WitchReads11 Books to Hex the Patriarchy

Witches have long captured the American imagination as a symbol of feminine evil, but amongst feminists, witches are a symbol of women exerting their power in a world that suppresses them. After all, witches are just women who refuse to abide by the status quo. The power of the witch isn’t fading anytime soon either. At the Women’s March, I saw signs that read, “We are the granddaughters of the witches you weren’t able to burn,” and witches across the country are still organizing to take down the white supremacist patriarchy and to bind Trump and all who abet him.

Read up on all this witchy goodness and get inspired to hex the patriarchy.

1. Lolly Willowes by Sylvia Townsend Warner

Lolly Willowes

{New York Review Books Classics}
Release Date: 1926
Price: $16.95


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Lolly has spent her whole life being shuttled between family members as a spinster aunt. Tired of caring for her ungrateful relatives, Lolly decides to leave London and move to a quiet village in the English countryside by herself. Once there, Lolly makes a pact with Satan so that she can stay in calm and peaceful solitude without her meddling relatives. Lolly accepts everything that comes with a promise to the devil in honest, nonchalant, and humorous stride.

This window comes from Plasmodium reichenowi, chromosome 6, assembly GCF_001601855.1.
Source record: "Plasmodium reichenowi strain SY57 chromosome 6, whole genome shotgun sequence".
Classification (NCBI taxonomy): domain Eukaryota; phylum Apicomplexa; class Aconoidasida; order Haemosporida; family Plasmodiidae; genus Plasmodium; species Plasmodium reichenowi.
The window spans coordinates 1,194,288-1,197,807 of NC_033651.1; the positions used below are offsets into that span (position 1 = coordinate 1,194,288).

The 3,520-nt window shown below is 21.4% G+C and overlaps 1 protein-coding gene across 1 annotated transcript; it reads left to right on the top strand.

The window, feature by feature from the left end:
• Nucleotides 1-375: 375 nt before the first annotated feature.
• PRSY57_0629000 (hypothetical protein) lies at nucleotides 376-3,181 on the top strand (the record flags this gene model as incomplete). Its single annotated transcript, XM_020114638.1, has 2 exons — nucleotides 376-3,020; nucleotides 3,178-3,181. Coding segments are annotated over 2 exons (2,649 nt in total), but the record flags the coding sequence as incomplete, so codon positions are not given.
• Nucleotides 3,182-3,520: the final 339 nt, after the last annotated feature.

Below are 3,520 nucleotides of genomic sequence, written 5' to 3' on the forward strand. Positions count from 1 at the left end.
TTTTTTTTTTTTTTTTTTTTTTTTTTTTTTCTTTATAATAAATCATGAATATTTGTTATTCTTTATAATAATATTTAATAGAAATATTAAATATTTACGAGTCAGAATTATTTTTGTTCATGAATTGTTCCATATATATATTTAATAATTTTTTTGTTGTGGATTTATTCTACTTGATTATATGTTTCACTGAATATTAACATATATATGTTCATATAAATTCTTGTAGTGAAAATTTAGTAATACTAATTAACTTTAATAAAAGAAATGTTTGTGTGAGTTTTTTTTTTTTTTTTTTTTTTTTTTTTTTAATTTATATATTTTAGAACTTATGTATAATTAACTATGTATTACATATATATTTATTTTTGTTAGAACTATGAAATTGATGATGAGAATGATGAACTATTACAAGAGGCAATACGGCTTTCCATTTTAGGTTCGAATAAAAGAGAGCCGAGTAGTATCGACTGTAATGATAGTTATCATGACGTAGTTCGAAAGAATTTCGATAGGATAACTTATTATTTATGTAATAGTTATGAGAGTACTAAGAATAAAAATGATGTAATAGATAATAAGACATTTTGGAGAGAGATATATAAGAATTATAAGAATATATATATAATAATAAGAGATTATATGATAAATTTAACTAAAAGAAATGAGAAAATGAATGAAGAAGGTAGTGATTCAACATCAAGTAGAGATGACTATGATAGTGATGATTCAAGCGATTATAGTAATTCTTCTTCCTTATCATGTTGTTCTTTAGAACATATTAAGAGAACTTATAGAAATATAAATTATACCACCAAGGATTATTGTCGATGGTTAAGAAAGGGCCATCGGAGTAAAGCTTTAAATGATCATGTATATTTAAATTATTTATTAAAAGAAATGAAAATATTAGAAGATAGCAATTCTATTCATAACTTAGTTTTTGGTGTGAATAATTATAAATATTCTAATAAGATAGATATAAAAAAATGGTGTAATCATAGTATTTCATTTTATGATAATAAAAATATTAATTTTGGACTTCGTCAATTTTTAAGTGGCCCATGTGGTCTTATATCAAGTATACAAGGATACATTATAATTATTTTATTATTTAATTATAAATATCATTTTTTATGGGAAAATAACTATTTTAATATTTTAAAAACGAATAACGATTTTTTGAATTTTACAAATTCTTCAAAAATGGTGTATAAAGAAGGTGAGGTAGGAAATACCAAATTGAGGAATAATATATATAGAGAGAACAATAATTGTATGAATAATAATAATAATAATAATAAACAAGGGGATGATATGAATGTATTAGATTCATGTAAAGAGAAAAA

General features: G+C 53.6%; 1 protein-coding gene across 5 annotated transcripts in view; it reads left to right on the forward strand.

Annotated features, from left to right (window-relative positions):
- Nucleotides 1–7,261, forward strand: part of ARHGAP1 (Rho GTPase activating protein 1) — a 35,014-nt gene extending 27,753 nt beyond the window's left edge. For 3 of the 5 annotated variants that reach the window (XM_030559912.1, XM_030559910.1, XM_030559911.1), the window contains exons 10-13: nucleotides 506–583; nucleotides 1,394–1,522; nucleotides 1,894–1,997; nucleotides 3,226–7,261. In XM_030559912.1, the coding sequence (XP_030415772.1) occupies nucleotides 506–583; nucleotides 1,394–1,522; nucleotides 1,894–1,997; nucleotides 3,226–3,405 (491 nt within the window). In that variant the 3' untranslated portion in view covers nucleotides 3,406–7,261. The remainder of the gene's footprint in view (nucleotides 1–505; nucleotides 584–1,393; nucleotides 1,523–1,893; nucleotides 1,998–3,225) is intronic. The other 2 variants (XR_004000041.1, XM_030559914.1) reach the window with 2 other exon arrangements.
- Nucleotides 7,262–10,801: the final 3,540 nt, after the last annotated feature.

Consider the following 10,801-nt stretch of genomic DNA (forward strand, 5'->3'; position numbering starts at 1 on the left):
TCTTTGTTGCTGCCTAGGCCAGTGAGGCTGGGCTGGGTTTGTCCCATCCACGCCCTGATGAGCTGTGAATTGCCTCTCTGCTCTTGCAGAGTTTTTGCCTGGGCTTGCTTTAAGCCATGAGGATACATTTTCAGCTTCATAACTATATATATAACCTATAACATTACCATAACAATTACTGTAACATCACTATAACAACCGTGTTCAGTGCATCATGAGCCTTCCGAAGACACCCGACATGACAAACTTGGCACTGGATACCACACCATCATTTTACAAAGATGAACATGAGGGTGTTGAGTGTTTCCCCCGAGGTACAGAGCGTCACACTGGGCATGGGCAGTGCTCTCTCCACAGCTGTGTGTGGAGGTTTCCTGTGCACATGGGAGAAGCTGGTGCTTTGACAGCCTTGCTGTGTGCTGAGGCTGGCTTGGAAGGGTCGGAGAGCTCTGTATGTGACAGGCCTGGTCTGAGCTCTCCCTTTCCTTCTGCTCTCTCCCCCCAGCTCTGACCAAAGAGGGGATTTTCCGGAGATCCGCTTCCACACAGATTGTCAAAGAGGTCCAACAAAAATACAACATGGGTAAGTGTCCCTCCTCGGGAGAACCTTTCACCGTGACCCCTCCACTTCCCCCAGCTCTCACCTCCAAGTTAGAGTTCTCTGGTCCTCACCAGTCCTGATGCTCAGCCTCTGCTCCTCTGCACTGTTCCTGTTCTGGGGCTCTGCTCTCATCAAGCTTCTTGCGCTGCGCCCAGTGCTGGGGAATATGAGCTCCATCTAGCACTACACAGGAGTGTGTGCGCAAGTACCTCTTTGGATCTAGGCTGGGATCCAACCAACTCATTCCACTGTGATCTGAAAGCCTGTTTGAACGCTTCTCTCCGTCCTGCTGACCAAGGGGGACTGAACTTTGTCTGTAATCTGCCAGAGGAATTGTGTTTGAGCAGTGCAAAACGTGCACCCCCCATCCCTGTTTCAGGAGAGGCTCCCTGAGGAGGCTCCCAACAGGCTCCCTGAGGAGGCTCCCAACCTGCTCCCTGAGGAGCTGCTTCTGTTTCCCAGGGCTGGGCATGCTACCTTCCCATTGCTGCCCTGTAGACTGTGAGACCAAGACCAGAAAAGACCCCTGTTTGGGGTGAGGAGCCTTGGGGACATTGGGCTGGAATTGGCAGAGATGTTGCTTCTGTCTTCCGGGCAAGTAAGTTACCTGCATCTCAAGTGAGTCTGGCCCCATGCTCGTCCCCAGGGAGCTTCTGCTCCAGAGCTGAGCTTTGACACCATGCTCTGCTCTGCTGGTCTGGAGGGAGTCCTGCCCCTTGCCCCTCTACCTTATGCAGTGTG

2. Ask Baba Yaga: Otherworldly Advice for Everyday Troubles by Taisia Kitaiskaia

Ask Baba Yaga

{Andrews McMeel}
Release Date: September 26, 2017
Price: $10.50

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Baba Yaga is a ferocious witch of Russian mythology who lives in a dark forest in a hut that stands on giant chicken legs. When mortals are truly deserving, she dispenses advice. What started as a column on The Hairpin is now a book full of strange, slippery, and cunning guidance straight from the witch’s mouth.




3. Literary Witches: A Celebration of Women Writers by Taisia Kitaiskaia

Literary Witches

{Seal Press}
Release Date: October 10, 2017
Price: $20

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Literary Witches pulls together the witchiest women writers (including Virginia Woolf, Toni Morrison, Octavia E. Butler, Sandra Cisneros, and Flannery O’Connor) in one book with reading recommendations and gorgeous portraits of each witchy writer. This book is an invitation to find the witchiness within all your favorite women writers.